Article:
Andy Dulin loves to tweet and at 1 o'clock he tweeted:
"Back at the Gov center to meet w/ the City Manager."
Charlotte's twitter nation held its collective breath hoping against hope that Dulin was about to grow a spine and tell Curt Walton what we already know that Rodney Monroe is a bad hire and he either shapes up or out he goes.
Then at 3:40 he added:
@adulin: "2 things: I just scored Bobcat tix 4 2night (Conner will B plsd) & I'm on my way 2 a mting w/ former Boxing World Champ Kelvin Seagbrooks."
There you have it kids, Charlotte GovCo at work, Council member Dulin pays a visit to Curt Walton, (we hope to discuss Chief Monroe's employment). A little more than a hour later council member Dulin leaves happy with Bobcat ticket's and a renewed sense of purpose.
Rodney who? Cover Up where? Who are the Bobcats Playing?
Frankly I like Jeff Taylor's comparison of Andy Dulin to Micheal Scott.
Michael insists everyone in the office think of him as a friend first, a boss second, and "probably an entertainer third", as did David Brent in the original version. Michael holds inflated views of himself and considers himself an office comedian, but his attempts at humor tend to fail. Often, he says things that are inappropriate, offensive, or unwittingly mean in the hopes of getting a laugh. He lacks maturity and self-awareness, has few friends, and is quite lonely, made worse because his efforts to make friends with people usually backfire. Michael will resort to any means possible to make himself the center of attention, and often takes credit for the successes of others. His subordinates, with the exception of Dwight Schrute, think of him as inept, and several of them remark that they get their work done when Michael is distracted.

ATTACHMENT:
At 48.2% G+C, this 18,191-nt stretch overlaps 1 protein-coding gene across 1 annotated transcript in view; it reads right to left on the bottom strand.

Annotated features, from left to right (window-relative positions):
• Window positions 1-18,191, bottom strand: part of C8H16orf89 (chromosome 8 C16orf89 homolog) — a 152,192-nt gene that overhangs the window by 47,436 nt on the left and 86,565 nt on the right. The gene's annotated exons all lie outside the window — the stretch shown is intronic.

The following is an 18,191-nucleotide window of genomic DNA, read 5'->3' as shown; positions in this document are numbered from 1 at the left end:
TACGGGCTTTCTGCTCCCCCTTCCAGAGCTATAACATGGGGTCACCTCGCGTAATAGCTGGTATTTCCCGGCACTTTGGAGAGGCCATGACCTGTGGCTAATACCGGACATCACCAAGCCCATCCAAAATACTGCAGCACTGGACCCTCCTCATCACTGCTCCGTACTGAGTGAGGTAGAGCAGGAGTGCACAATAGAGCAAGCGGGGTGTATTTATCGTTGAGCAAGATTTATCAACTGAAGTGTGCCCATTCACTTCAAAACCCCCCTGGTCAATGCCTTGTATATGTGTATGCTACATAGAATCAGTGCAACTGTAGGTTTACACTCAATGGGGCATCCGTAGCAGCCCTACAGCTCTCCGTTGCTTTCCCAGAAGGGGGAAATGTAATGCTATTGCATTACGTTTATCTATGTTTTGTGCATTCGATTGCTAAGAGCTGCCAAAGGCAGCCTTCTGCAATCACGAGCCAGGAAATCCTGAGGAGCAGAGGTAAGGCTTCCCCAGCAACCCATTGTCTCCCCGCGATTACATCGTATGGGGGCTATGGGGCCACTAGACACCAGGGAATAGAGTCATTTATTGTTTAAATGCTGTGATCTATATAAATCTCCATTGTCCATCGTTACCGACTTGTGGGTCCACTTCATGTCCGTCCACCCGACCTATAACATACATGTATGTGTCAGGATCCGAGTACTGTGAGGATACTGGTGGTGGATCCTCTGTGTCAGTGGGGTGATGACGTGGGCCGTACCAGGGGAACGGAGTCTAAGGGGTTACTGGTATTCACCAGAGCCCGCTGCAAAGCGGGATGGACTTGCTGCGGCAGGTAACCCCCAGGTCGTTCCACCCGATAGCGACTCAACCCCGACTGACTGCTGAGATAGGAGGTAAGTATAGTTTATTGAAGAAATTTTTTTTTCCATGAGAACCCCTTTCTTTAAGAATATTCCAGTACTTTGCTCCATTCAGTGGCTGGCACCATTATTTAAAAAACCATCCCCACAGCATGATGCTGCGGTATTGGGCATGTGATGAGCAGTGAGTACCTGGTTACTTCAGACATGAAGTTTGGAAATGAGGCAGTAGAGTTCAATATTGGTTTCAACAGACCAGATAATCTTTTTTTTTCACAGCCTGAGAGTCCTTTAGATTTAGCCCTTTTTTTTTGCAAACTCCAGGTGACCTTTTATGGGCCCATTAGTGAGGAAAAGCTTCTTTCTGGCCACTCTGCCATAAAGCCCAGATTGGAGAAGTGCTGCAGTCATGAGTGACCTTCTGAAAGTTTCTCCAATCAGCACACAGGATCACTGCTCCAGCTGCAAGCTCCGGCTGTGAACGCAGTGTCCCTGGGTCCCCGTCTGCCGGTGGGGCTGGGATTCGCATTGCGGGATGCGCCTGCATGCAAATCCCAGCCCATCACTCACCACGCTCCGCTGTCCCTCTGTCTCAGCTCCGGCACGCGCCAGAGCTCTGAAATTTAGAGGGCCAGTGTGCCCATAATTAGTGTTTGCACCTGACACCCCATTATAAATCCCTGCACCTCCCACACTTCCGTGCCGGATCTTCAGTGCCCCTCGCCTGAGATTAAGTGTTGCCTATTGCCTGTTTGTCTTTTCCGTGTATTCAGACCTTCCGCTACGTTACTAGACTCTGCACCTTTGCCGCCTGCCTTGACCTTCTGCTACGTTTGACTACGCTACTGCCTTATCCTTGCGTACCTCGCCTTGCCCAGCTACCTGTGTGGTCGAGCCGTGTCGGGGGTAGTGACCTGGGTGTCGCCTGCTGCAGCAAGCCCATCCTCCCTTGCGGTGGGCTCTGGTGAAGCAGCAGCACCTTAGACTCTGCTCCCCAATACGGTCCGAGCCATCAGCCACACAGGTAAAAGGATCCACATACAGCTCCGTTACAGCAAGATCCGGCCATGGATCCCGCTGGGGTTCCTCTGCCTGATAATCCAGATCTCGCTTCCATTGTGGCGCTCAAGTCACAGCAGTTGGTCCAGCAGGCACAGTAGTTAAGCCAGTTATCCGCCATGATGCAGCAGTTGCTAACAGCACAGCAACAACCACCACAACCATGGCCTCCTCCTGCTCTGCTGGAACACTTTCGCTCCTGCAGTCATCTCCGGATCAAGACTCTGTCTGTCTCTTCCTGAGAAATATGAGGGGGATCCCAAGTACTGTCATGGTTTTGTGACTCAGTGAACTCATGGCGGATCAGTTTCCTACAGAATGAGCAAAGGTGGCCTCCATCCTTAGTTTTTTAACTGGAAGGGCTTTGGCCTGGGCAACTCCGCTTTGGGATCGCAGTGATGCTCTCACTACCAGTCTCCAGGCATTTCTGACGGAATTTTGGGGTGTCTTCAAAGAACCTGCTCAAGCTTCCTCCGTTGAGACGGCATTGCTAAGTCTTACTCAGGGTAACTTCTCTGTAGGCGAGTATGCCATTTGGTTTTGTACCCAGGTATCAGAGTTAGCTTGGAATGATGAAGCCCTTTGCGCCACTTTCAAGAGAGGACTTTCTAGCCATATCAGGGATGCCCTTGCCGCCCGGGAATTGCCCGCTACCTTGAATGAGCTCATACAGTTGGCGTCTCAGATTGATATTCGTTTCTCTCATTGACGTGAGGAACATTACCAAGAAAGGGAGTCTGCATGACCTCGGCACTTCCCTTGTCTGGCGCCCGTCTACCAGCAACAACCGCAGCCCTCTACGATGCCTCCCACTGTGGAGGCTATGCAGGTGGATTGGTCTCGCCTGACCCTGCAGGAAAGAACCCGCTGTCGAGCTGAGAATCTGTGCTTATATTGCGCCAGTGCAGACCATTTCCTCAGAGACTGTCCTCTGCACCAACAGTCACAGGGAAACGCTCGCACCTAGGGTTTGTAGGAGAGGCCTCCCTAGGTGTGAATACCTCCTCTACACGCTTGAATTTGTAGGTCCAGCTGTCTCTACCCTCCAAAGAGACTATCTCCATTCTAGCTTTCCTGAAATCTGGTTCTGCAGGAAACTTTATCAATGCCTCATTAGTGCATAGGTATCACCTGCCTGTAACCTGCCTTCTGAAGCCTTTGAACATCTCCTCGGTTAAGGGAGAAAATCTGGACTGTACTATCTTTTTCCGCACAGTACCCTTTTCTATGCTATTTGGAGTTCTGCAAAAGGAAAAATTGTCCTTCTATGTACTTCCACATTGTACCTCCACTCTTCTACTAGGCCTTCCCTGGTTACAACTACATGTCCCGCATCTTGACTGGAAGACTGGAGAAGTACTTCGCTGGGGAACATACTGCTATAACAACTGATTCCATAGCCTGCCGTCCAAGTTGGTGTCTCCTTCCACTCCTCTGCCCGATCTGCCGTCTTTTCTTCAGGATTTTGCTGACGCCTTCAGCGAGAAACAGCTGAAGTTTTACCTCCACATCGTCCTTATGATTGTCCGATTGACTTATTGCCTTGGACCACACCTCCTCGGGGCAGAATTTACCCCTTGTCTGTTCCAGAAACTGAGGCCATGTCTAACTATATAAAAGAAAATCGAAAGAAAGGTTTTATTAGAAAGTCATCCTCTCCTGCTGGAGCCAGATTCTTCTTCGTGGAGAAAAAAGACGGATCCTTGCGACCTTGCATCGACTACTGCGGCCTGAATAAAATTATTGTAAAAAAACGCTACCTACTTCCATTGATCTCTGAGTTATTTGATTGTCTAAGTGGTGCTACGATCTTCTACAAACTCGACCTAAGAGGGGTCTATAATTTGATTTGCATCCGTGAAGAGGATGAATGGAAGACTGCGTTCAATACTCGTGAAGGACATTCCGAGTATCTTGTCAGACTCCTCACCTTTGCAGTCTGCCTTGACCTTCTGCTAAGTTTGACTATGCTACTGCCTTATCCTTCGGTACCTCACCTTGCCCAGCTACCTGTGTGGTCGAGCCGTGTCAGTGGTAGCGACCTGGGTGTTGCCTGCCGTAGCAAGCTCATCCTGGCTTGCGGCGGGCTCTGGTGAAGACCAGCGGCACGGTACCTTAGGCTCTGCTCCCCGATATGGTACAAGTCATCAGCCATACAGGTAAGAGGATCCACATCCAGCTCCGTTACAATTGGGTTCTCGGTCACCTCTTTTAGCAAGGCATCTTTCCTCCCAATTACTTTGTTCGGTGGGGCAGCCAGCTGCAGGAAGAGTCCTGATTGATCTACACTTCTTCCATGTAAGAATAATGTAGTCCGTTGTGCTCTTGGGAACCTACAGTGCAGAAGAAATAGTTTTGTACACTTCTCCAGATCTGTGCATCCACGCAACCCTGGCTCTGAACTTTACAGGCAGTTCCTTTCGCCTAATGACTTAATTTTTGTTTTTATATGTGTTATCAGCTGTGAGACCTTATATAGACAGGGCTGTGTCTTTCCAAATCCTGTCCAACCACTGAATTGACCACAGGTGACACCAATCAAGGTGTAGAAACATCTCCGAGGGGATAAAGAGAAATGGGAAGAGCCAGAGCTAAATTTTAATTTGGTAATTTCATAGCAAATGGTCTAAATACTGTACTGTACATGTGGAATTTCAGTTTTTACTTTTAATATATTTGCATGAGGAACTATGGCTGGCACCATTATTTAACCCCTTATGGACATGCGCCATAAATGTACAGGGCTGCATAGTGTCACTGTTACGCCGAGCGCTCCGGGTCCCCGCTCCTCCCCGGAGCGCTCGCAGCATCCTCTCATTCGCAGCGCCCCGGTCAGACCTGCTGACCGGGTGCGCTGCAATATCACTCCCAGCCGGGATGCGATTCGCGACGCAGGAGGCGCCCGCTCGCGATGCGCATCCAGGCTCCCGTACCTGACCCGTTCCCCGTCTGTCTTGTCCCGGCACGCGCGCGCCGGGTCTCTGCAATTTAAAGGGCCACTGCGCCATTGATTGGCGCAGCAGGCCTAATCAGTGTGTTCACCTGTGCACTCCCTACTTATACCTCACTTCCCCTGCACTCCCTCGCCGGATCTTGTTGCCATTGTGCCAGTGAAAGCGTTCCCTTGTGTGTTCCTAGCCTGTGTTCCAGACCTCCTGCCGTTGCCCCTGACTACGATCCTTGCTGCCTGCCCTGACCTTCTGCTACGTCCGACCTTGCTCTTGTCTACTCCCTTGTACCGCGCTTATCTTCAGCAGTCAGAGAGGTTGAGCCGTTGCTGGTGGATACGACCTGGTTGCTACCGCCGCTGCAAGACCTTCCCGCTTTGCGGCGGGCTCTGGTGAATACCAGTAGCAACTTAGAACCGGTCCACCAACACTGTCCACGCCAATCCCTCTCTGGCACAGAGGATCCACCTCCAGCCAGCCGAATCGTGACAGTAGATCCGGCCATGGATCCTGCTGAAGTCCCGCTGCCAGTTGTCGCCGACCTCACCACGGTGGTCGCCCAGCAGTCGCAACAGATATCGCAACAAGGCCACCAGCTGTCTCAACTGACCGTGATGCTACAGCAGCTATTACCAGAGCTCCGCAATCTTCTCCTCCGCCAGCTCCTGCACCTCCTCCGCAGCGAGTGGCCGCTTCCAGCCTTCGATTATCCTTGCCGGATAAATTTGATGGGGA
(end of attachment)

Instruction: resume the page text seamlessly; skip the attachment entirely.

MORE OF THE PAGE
Michael wasn't always an incompetent employee at Dunder Mifflin. Before he was promoted to regional manager he was a great salesman, able to relate well with clients and using his personable attitude to his advantage. However, his promotion put him into a position above his level of competence, making him an embodiment of the Peter Principle.